Publisher: Vae Victus
We had been wanting to play this French import wargame, Orages a L’Est, for a while, so we finally cracked it open, popped out the counters (well, used a knife to cut out the counters), and set up the Turda 1944 game. Orages a L’Est actually has two games set in 1944, Turda, featuring a joint German-Hungarian counterattack against the Soviets and the Romanians near that town in Transylvania, and Tali-Ihantala in Finland. I picked Turda because it had a flat, featureless map, and, how many times can you say 1944 joint German-Hungarian counterattack?
Author: Harvey Mossman
Designer: Mark Simonitch
Publisher: GMT games
The American Civil War remains one of the most climactic events in American history and still scars the national psyche. Whereas many other conflicts involving the United States wax and wane in interest, it is safe to say that publishing a game on this topic is usually a “sure bet” with the war gaming public.
As such, The Civil War by Victory Games, at least to my mind, was the epitome of strategic Civil War games and was a derivative of an older Strategy & Tactics magazine game called The American Civil War (also an excellent game but limited by the magazine format) so it was with baited breath that I anticipated the release of GMT’s the US Civil War. I was not disappointed!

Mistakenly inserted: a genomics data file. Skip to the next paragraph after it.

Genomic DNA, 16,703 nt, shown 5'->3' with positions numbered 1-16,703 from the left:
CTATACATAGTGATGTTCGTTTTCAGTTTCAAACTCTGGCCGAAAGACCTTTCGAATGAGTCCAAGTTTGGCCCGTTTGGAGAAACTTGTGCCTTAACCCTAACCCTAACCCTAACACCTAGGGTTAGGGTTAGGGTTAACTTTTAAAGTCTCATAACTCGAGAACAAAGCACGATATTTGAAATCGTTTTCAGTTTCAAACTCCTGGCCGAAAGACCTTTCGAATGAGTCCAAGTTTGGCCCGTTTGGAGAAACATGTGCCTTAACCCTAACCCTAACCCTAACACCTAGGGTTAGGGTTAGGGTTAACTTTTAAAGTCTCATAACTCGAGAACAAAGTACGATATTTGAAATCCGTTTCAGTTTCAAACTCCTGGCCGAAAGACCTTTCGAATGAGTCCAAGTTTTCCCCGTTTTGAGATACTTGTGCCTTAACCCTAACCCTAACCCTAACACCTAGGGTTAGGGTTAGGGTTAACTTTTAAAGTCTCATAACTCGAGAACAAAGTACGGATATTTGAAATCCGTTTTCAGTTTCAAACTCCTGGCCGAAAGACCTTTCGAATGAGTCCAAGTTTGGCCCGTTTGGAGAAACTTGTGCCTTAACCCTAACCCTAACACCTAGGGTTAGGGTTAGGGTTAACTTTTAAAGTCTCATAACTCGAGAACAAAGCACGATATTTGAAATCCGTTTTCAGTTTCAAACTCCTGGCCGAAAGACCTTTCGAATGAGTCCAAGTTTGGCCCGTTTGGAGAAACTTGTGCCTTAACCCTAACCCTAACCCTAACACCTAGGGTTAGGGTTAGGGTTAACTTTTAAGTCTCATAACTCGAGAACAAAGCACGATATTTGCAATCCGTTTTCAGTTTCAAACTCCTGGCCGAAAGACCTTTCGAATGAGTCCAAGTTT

by Russ Lockwood
Designer: Craig Besinque
Publisher: GMT Games
Leader of the UK House of Commons Neville Chamberlain strode over and kicked Prime Minster Stanley Baldwin right in the Bewdleys. As the PM bent over with a scream, Chamberlain picked up the gavel and smashed it across the back of Baldwin’s head. The PM collapsed as the head of the gavel bounced across the floor.
Neville tossed aside the handle. Grabbing Baldwin by the scruff of the neck, the muscular Chamberlain hauled the disgraced PM out into the hallway and kicked him down the stairs.
“Thank you for your service,” Chamberlain growled. “I’ll show you how to take on that scruffy little corporal and bobble-headed Commie!”
If the above reads more like bad fantasy from D&D than from Triumph and Tragedy (T&T, from GMT), that’s because T&T offers Neville a chance to right some wrongs in 1930s Europe. Consider T&T a cross between the old AH Origins of World War II and Axis and Allies — only cleverer by far.